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The prescribing cascade

Veterinary medicinal products must be administered in accordance with the prescribing cascade, as set out in the Veterinary Medicines Regulations 2013. These Regulations provide that when no authorized veterinary medicinal product exists for a condition in a particular species, veterinary surgeons exercising their clinical judgement may, in particular to avoid unacceptable suffering, prescribe for one or a small number of animals under their care other suitable medications in accordance with the following sequence:

  • A veterinary medicine authorized in the UK for use in another animal species, or for a different condition in the same species
  • If there is no such product:
    • ■  A medicine authorized in the UK for human use
    • ■  A veterinary medicine not authorized in the UK, but authorized in another member state for use in any animal species in accordance with the Special Import Scheme.
  • A medicine prepared by the veterinary surgeon responsible for treating the animal and prepared especially on this occasion
  • In exceptional circumstances, medicines may be imported from outside Europe via the Special Import Scheme.
‘Off-label’ use of medicines

‘Off-label’ use is the use of medicines outside the terms of their marketing authorization. It may include medicines authorized outside the UK that are used in accordance with an import certificate issued by the VMD. A veterinary surgeon with detailed knowledge of the medical history and clinical status of a patient, may reasonably prescribe a medicine ‘off-label’ in accordance with the prescribing cascade. Authorized medicines have been scientifically assessed against statutory criteria of safety, quality and efficacy when used in accordance with the authorized recommendations on the product literature. Use of an unauthorized medicine provides none of these safeguards and may, therefore, pose potential risks that the authorization process seeks to minimize.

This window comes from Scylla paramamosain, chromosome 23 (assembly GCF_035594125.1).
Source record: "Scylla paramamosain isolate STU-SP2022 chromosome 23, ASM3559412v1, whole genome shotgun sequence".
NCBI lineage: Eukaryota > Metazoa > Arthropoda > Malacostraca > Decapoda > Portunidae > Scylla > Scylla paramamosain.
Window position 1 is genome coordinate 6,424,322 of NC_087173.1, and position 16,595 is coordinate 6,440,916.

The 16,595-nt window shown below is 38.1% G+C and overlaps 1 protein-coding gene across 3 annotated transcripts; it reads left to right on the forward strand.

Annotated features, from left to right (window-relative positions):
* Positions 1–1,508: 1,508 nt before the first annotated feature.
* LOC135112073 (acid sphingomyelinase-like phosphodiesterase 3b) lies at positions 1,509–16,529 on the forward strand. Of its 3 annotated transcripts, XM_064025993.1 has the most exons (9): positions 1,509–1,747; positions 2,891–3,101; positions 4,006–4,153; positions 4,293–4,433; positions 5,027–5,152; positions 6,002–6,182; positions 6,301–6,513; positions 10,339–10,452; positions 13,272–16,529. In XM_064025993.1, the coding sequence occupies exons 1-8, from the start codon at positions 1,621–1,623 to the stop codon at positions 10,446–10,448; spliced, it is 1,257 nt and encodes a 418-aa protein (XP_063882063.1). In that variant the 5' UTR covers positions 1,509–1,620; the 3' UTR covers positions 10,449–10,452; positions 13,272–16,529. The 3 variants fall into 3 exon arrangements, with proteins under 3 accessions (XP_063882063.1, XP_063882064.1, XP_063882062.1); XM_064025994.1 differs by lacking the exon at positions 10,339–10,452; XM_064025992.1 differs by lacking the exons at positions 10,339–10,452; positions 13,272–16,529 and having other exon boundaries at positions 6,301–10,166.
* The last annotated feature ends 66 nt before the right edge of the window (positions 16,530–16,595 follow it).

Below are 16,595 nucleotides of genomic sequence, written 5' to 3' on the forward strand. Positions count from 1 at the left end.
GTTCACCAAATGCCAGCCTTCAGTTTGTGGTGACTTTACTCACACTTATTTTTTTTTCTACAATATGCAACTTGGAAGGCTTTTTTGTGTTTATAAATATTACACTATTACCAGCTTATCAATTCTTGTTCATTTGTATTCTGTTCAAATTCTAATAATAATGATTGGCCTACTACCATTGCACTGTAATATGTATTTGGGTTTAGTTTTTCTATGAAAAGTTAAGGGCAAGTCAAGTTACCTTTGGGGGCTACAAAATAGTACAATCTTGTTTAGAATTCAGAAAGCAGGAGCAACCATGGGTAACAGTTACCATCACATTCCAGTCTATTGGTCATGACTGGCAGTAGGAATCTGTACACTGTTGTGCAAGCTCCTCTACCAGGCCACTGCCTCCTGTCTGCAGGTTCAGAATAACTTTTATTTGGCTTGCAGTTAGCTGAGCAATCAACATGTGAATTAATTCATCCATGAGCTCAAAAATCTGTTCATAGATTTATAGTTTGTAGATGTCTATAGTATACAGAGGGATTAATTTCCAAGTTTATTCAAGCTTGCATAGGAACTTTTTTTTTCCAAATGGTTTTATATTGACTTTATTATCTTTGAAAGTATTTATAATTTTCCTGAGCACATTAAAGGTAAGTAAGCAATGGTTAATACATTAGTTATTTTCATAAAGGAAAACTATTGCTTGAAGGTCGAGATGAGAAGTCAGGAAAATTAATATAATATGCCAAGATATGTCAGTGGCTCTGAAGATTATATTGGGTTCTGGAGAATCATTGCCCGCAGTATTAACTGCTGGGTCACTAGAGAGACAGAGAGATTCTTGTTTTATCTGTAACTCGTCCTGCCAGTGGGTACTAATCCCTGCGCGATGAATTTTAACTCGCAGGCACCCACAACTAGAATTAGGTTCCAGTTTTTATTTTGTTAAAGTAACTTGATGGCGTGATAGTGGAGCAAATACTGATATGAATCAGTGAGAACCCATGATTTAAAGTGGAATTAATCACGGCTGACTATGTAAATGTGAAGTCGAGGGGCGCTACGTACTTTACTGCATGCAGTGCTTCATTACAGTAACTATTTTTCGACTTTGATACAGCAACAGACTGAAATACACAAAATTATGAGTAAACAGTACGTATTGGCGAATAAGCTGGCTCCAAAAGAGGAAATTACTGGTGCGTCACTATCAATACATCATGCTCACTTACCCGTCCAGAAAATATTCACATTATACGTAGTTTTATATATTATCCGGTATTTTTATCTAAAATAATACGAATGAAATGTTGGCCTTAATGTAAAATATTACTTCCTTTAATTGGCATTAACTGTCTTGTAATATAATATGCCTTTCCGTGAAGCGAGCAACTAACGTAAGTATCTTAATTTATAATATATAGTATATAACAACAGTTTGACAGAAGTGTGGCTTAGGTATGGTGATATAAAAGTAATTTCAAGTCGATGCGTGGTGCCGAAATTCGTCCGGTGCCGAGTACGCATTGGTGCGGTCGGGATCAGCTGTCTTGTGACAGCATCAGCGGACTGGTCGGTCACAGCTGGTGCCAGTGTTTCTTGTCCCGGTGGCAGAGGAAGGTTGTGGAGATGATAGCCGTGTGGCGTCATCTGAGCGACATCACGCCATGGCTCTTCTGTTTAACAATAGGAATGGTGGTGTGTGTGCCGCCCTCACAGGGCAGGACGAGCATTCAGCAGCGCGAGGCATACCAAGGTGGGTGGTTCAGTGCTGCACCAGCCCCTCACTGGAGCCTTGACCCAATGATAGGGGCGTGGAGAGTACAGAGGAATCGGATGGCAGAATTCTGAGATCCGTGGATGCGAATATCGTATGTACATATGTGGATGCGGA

Medicines may be used ‘off-label’ for a variety of reasons including:

  • No authorized product is suitable for the condition or specific subpopulation being treated
  • Need to alter the duration of therapy, dosage, route of administration, etc., to treat the specific condition presented
  • An authorized product has proved ineffective in the circumstances of a particular case (all cases of suspected lack of efficacy of authorized veterinary medicines should be reported to the VMD).

He or she should inform the owner of the reason why a medicine is to be used ‘off-label’ and record this reason in the patient’s clinical notes. When electing to use a medicine ‘off-label’ always:

  • Discuss all therapeutic options with the owner
  • Use the cascade to determine your choice of medicine
  • Obtain signed informed consent if an unauthorized product is to be used, ensuring that all potential problems are explained to the client
  • Administer unauthorized medicines against a patient-specific prescription. Do not administer to a group of animals if at all possible.

An ‘off-label’ medicine must show a comparative clinical advantage to the authorized product in the specific circumstances presented (where applicable). Medicines may be used ‘off-label’ in the following ways (this is not an exhaustive list):

  • Authorized product at an unauthorized dose
  • Authorized product for an unauthorized indication
  • Authorized product used outwith the authorized age range
  • Authorized product administered by an unauthorized route
  • Authorized product used to treat an animal in an unauthorized physiological state, e.g. pregnancy (i.e. an unauthorized indication)
  • Product authorized for use in humans or a different animal species to that being treated.

Adverse effects may or may not be specific for a species, and idiosyncratic reactions are always a possibility. If no adverse effects are listed, consider data from different species. When using novel or unfamiliar drugs, consider pharmaceutical and pharmacological interactions. In some species, and with some diseases, the ability to metabolize/excrete a drug may be impaired/enhanced. Use the lowest dose that might be effective and the safest route of administration. Ensure that you are aware of the clinical signs that may suggest toxicity.

Information on ‘off-label’ use may be available from a wide variety of sources (see Appendix).

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